Mental Health: A Balancing Act — Grieving during the holiday season
Las Cruces Sun-News; Satya P. Rao, 12/01/2013
Experiencing the loss of a loved one to suicide is excruciatingly painful. This loss and the associated grief take on an added burden and a more "raw" emotional feel during the holidays.
Often, those left behind, instead of looking forward to the holiday season, experience myriad emotions, stress and uncertainty about how to continue their grieving process and yet feel connected and find moments of joy and pleasure. The holidays may remind them of the good times and togetherness they had experienced in the past with their loved one. They may wonder about what they could be thankful for or how to celebrate while they feel such immense loss, grief, sadness and loneliness after the suicide.
Despite the passage of time, many surviving families still have no answers about the suicide death and for the first time they find themselves in the midst of a holiday season without the one they loved.
The key is balance. Balancing the demands of the holiday season with the grieving process is difficult and needs advance preparation, specific plans of action and ways to seek support and assistance when needed.
I remember how difficult the first holiday season was for me. I began to feel a dread in the month of October because I knew November and December were not too far away. The dread was filled with the fear and anticipation of what might happen during the holidays. Looking back, I realized that I had created a cocoon that I filled with my own erroneous assumptions and imagination.
Many things and people helped during that first year, and I began to incorporate the lessons I'd learned - the advice I got from those who had experienced this kind of grief before I had - and I journeyed back into reality. As the years went by, I learned to rely more on my own instincts and decisions to strike a balance between the sadness I felt and the holiday cheer.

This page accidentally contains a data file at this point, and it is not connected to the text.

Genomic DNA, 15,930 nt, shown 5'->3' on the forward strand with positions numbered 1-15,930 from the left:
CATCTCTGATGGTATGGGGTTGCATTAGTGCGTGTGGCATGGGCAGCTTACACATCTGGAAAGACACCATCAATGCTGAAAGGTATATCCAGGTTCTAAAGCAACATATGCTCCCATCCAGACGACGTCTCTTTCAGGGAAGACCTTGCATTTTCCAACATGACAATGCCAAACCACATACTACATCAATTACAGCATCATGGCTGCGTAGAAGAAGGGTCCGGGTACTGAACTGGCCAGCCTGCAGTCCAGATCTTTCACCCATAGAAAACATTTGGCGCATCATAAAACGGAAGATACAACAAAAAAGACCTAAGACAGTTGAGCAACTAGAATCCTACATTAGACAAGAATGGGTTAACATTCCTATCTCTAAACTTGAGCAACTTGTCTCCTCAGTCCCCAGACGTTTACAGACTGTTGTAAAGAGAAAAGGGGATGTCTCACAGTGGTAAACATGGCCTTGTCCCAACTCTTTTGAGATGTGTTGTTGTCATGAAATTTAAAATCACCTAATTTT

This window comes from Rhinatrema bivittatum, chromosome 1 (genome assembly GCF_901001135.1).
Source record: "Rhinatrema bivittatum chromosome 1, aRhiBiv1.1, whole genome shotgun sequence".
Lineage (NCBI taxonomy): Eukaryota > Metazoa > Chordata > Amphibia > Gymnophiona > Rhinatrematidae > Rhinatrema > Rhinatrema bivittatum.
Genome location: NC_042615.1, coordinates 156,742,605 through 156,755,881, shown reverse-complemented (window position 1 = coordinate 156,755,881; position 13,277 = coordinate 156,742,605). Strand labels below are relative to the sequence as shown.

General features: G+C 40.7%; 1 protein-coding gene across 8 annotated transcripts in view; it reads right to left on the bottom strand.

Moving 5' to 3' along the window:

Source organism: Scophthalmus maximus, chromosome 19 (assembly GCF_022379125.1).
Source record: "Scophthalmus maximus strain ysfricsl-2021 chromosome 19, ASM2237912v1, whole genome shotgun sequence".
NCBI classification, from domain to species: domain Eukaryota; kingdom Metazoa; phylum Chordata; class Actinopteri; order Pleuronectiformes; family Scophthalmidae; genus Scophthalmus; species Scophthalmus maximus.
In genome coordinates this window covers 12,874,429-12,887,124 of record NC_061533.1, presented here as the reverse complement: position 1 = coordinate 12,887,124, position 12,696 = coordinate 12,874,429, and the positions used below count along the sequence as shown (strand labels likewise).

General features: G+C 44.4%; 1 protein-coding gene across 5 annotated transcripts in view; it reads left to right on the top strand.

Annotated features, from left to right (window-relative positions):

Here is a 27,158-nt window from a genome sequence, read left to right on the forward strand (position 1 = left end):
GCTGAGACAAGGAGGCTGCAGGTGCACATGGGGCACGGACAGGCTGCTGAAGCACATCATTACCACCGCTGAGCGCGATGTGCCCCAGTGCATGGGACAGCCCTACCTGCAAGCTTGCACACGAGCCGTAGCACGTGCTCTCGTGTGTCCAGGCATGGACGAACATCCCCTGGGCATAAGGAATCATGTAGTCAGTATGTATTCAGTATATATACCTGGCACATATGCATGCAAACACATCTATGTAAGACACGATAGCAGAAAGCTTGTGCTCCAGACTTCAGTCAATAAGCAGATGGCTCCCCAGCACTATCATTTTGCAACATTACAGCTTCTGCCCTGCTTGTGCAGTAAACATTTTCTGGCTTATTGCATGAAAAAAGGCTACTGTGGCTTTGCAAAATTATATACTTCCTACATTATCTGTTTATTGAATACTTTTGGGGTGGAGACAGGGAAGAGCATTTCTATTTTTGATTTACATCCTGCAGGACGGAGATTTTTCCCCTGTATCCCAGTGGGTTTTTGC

During that first year after Mike's suicide, what helped me the most to find balance was surrounding myself with people who loved and supported me. Those people allowed me to experience all of the emotions I felt - sadness, anger, grief and also joy - and to avoid completely isolating myself from people and activities.
In the years that followed, I began to learn to set realistic and honest expectations of myself, began to get involved in community activities that helped others and began creating new traditions that honored the old, but that were mine and comforting to me.
I also began to recognize that people around me cared about me and that I could learn to trust them and build friendships and relationships again that were based on mutual respect and compassion.
Most importantly, I learned through the years after the suicide that balancing the grief became easier during the holiday season, as I began to work through my fear and distrust of the hustle and bustle of the holidays and allowed myself to join the throngs of happy people everywhere.
Satya P. Rao, Ph.D., MCHES is an associate professor, undergraduate program coordinator and the interim graduate public health certificate program coordinator in the Department of Public Health Sciences at New Mexico State University. Her research and community outreach work focuses on mental health and substance use and abuse issues, as well as suicide prevention. She may be reached at email@example.com or 575-635-6265. She may also be contacted for information about support groups for adult family members who have lost loved ones to suicide.
• "The Empty Chair: Handling Grief on Holidays and Special Occasions," by Susan Zonnebelt-Smeenge and Robert C. De Vries.
• "How will I get through the holidays? 12 Ideas for those whose loved one has died," by James E. Miller.
• "Healing your holiday grief: 100 Practical Ideas For Blending Mourning and Celebrations During The Holiday Season," Alan D. Wolfelt.